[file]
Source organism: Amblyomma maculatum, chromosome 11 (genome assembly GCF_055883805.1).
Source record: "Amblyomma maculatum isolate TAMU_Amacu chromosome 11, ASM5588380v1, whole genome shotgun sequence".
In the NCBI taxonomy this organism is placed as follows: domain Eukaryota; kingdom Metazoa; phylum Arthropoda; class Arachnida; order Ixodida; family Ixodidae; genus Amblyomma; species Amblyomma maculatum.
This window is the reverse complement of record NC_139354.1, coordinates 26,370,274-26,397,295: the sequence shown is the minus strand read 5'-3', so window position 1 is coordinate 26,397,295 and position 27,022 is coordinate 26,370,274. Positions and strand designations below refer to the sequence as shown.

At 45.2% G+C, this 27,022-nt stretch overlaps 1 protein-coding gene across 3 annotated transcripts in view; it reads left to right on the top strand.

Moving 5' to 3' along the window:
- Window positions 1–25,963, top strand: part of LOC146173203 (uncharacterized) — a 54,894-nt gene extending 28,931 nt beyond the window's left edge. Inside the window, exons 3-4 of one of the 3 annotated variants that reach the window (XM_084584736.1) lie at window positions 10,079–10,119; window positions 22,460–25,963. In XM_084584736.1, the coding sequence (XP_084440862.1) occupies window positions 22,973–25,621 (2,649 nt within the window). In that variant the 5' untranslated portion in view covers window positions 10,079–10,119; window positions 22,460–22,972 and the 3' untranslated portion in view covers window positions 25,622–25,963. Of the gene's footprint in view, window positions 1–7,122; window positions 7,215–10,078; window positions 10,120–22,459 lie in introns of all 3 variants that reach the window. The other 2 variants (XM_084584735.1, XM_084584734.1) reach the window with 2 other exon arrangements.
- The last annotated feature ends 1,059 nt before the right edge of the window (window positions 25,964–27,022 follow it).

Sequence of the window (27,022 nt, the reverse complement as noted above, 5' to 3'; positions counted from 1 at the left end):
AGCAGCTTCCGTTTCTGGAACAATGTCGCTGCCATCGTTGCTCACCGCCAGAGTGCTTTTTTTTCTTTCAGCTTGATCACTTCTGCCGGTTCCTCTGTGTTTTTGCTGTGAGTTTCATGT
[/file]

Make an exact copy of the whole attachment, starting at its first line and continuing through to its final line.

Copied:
Source organism: Amblyomma maculatum, chromosome 11 (genome assembly GCF_055883805.1).
Source record: "Amblyomma maculatum isolate TAMU_Amacu chromosome 11, ASM5588380v1, whole genome shotgun sequence".
In the NCBI taxonomy this organism is placed as follows: domain Eukaryota; kingdom Metazoa; phylum Arthropoda; class Arachnida; order Ixodida; family Ixodidae; genus Amblyomma; species Amblyomma maculatum.
This window is the reverse complement of record NC_139354.1, coordinates 26,370,274-26,397,295: the sequence shown is the minus strand read 5'-3', so window position 1 is coordinate 26,397,295 and position 27,022 is coordinate 26,370,274. Positions and strand designations below refer to the sequence as shown.

At 45.2% G+C, this 27,022-nt stretch overlaps 1 protein-coding gene across 3 annotated transcripts in view; it reads left to right on the top strand.

Moving 5' to 3' along the window:
- Window positions 1–25,963, top strand: part of LOC146173203 (uncharacterized) — a 54,894-nt gene extending 28,931 nt beyond the window's left edge. Inside the window, exons 3-4 of one of the 3 annotated variants that reach the window (XM_084584736.1) lie at window positions 10,079–10,119; window positions 22,460–25,963. In XM_084584736.1, the coding sequence (XP_084440862.1) occupies window positions 22,973–25,621 (2,649 nt within the window). In that variant the 5' untranslated portion in view covers window positions 10,079–10,119; window positions 22,460–22,972 and the 3' untranslated portion in view covers window positions 25,622–25,963. Of the gene's footprint in view, window positions 1–7,122; window positions 7,215–10,078; window positions 10,120–22,459 lie in introns of all 3 variants that reach the window. The other 2 variants (XM_084584735.1, XM_084584734.1) reach the window with 2 other exon arrangements.
- The last annotated feature ends 1,059 nt before the right edge of the window (window positions 25,964–27,022 follow it).

Sequence of the window (27,022 nt, the reverse complement as noted above, 5' to 3'; positions counted from 1 at the left end):
AGCAGCTTCCGTTTCTGGAACAATGTCGCTGCCATCGTTGCTCACCGCCAGAGTGCTTTTTTTTCTTTCAGCTTGATCACTTCTGCCGGTTCCTCTGTGTTTTTGCTGTGAGTTTCATGT